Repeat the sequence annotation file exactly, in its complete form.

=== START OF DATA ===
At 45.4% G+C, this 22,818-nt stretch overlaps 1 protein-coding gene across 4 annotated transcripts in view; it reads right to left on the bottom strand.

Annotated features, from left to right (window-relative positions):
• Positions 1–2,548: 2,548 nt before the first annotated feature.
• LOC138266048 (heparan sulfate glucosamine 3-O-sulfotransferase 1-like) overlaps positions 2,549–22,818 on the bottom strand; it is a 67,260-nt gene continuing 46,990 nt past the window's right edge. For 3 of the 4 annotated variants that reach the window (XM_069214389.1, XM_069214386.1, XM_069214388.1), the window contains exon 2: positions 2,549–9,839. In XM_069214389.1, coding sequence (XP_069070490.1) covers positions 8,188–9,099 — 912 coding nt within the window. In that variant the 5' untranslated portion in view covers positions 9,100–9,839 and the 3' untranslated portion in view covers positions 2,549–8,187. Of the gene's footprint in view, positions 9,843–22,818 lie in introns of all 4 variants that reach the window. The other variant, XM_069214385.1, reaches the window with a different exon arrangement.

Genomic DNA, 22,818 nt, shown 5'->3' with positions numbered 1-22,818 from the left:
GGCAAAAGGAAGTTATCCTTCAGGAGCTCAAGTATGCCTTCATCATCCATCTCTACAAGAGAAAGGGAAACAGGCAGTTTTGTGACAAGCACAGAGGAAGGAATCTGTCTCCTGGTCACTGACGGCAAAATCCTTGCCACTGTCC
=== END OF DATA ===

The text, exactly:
At 45.4% G+C, this 22,818-nt stretch overlaps 1 protein-coding gene across 4 annotated transcripts in view; it reads right to left on the bottom strand.

Annotated features, from left to right (window-relative positions):
• Positions 1–2,548: 2,548 nt before the first annotated feature.
• LOC138266048 (heparan sulfate glucosamine 3-O-sulfotransferase 1-like) overlaps positions 2,549–22,818 on the bottom strand; it is a 67,260-nt gene continuing 46,990 nt past the window's right edge. For 3 of the 4 annotated variants that reach the window (XM_069214389.1, XM_069214386.1, XM_069214388.1), the window contains exon 2: positions 2,549–9,839. In XM_069214389.1, coding sequence (XP_069070490.1) covers positions 8,188–9,099 — 912 coding nt within the window. In that variant the 5' untranslated portion in view covers positions 9,100–9,839 and the 3' untranslated portion in view covers positions 2,549–8,187. Of the gene's footprint in view, positions 9,843–22,818 lie in introns of all 4 variants that reach the window. The other variant, XM_069214385.1, reaches the window with a different exon arrangement.

Genomic DNA, 22,818 nt, shown 5'->3' with positions numbered 1-22,818 from the left:
GGCAAAAGGAAGTTATCCTTCAGGAGCTCAAGTATGCCTTCATCATCCATCTCTACAAGAGAAAGGGAAACAGGCAGTTTTGTGACAAGCACAGAGGAAGGAATCTGTCTCCTGGTCACTGACGGCAAAATCCTTGCCACTGTCC